SAVVY: I have never emptied a lint filter in my life! Except that one time I did laundry while on LSD and I thought the whole universe was trapped inside the lint filter. I ate the lint and had the funkiest taste in my mouth for weeks...

DOMI: Sweetie, don't you remember how I told you that anything dingy, gray and fuzzy should NEVER go in your mouth? But the real point is this: if you don't get the show's sense of humor right away, you won't ever get it. OK, it's not linear. OK, it makes almost no fucking sense whatsoever. OK, the characters are all repugnant. OK, there are so many addresses to the audience and so many breaks in character and contintuity that you can neve suspend your disbelief. But despite all that, the show is really FUNNY.

SAVVY: It's like the show was trapped in a lint filter and either you eat the lint or you don't, right? I remember how HOT I thought the guys were, except for the little one who was supposed to be a "ladies man." Rick and Neil were both attractive in their own way, but Vyv was to die for!

DOMI: Hmm.... I have often tried to explain the appeal of watching Rick and Neil and Mike and Vyv interact, but somehow, it never once occurred to me to use the word "attractive" to describe a single one of them.... I do remember using the words "repellant" and "absurd," but even those terms often fail to help people understand why I like the show. So I usually abandon explanations and just ask people to humor me, come over to my house, and watch a couple of episodes for themselves.

SAVVY: You may be surprised to find that many people have very horrible taste in men. I, for example, prefer men who are evolutionarily challenged. Thus, my attraction to Vyvyan. What, might I ask, brought on this sudden bit of nostalgia?

DOMI: I was reminded of all this because I recently showed a few episodes to a friend who had never seen the show but is moving to Britain in December. I awoke one night, panicked and anxious, my brow damp with perspiration, my mouth as arid and parched as if I'd been eating lint. I lay quietly in the darkness, thinking about how awful I'd feel if this friend of mine was walking around the North of England and someone said, "Hands up, who likes me!" and he didn't get the reference because I failed to do my duty as a Young Ones devotee. Or imagine that my friend overheard someone say, "Crop rotation in the 14th century was considerably more widespread after 1172" and thought, "You git! Don't you know that 1172 is not in the 14th century," never realizing that it's a line from a brilliant bit of British telly.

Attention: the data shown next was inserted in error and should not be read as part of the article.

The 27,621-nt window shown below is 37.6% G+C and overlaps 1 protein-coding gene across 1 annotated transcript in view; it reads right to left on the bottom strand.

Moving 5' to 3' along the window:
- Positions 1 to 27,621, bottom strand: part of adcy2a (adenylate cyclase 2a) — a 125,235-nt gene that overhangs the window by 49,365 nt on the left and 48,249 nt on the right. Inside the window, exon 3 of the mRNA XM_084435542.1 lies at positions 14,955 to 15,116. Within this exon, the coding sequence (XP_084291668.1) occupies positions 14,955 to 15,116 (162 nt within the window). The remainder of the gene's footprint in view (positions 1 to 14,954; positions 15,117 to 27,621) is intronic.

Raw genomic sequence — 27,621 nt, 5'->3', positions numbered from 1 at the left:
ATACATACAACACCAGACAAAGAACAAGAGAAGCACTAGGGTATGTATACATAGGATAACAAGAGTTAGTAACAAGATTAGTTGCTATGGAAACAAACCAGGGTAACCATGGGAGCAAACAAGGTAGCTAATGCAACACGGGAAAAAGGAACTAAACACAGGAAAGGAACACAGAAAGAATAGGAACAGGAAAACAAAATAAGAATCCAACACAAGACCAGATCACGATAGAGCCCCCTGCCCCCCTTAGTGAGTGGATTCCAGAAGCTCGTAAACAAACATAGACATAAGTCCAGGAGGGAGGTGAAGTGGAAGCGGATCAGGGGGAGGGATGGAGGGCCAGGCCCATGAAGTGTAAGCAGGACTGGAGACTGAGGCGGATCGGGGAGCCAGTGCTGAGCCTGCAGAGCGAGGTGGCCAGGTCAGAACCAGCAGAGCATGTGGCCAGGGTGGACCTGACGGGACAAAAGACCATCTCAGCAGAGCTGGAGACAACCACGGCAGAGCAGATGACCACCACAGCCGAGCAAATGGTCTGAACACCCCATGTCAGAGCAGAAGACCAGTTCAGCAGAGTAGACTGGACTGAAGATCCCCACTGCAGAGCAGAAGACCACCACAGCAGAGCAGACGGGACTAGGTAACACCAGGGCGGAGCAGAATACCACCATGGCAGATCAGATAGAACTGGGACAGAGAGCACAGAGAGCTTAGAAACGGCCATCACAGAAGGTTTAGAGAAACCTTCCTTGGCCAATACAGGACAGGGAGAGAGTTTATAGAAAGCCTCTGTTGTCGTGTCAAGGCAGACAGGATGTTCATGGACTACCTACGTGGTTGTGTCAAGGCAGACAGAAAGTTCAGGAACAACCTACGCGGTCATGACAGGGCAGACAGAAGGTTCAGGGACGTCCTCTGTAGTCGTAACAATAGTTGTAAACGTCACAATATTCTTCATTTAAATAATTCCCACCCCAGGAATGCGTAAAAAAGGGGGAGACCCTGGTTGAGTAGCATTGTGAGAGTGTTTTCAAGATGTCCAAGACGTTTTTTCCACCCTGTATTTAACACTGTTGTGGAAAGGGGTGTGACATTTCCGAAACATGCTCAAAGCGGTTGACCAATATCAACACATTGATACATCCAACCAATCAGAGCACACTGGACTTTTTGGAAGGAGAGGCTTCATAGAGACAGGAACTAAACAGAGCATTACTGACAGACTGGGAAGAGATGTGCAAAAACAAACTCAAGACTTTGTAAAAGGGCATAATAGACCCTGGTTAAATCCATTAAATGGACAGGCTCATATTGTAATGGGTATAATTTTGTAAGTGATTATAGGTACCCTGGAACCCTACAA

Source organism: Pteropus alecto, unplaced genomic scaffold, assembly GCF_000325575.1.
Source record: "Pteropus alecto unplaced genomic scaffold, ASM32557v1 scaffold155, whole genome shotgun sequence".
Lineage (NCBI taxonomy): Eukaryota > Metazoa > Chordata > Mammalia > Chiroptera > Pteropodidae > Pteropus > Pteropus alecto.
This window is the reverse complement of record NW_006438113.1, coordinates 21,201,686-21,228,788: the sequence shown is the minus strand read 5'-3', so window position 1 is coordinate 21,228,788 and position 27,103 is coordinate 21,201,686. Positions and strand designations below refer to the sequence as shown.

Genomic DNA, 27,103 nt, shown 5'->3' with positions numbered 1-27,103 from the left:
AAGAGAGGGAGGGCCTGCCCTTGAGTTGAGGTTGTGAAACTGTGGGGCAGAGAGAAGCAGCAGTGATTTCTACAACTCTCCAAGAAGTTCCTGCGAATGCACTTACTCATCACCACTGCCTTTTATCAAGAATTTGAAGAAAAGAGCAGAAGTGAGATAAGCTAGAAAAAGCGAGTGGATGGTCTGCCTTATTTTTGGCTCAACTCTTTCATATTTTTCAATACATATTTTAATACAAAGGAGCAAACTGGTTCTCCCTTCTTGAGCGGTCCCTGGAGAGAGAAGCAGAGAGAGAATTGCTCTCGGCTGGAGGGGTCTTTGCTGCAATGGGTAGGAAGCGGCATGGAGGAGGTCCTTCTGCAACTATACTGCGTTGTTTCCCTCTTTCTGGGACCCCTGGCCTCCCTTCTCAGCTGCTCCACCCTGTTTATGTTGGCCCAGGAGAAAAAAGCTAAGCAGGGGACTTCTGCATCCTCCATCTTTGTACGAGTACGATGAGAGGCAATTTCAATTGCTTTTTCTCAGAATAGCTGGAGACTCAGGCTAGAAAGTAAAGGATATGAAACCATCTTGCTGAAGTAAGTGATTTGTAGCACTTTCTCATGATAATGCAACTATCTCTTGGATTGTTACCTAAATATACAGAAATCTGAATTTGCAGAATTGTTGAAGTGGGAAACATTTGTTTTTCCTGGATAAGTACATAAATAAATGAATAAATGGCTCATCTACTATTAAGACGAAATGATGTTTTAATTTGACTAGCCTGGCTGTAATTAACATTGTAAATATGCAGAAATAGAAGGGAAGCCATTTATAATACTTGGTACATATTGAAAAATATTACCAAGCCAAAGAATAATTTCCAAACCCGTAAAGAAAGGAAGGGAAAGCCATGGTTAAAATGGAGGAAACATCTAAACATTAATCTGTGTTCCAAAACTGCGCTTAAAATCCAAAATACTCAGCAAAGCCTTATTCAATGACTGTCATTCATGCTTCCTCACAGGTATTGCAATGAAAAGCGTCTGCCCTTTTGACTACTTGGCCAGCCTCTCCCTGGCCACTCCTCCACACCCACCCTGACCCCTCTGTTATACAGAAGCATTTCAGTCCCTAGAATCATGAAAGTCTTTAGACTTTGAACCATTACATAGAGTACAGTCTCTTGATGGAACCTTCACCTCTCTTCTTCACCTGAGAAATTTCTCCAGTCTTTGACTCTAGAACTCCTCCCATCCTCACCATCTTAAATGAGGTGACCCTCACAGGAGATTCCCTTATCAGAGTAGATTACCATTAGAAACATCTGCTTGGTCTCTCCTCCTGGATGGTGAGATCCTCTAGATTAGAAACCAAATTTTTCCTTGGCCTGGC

SAVVY: Like "sausages and plants and goldfish!"

DOMI: Exactly! And while I felt that I absolutely had to share with my friend the brilliant absurdity that is The Young Ones, I was afraid this friend might be like the other friends who laughed politely a time or two, then later called one of his other friends to complain about the weird shit this strange Domi chick made him watch. (Though I didn't have to tie him up or anything.) But lo! And behold! He LAUGHED SPONTANEOUSLY, FREQUENTLY AND HEARTILY. He GOT IT. And he was grateful.

SAVVY: We all are. Thanks for reminding me.

DOMI: You're welcome! I admit I feel I've done my good deed for the week.

SAVVY: Indeed you have.

DOMI: It was easy and fun, which is how I like my good deeds. I'd do them more often if they were always so rewarding.

SAVVY: So be it.


Blogger spike said...

Sorry to cut in on the conversation. So far, I am glad you showed me The Young Ones. And, luckily, untied I could put my hands up! But here is what worries me: now I'll go to the North, walk into a pub, put a fiver on the bar and shout: "Hand up, who likes me!" only to be greeted with sullen glares, flying pint glasses, and stray darts. And perhaps to be told to go and rotate my crops...If this happens, though, I'll know what to do: reply, "come back here, you cowards! I'll bite your legs off!"

9:39 AM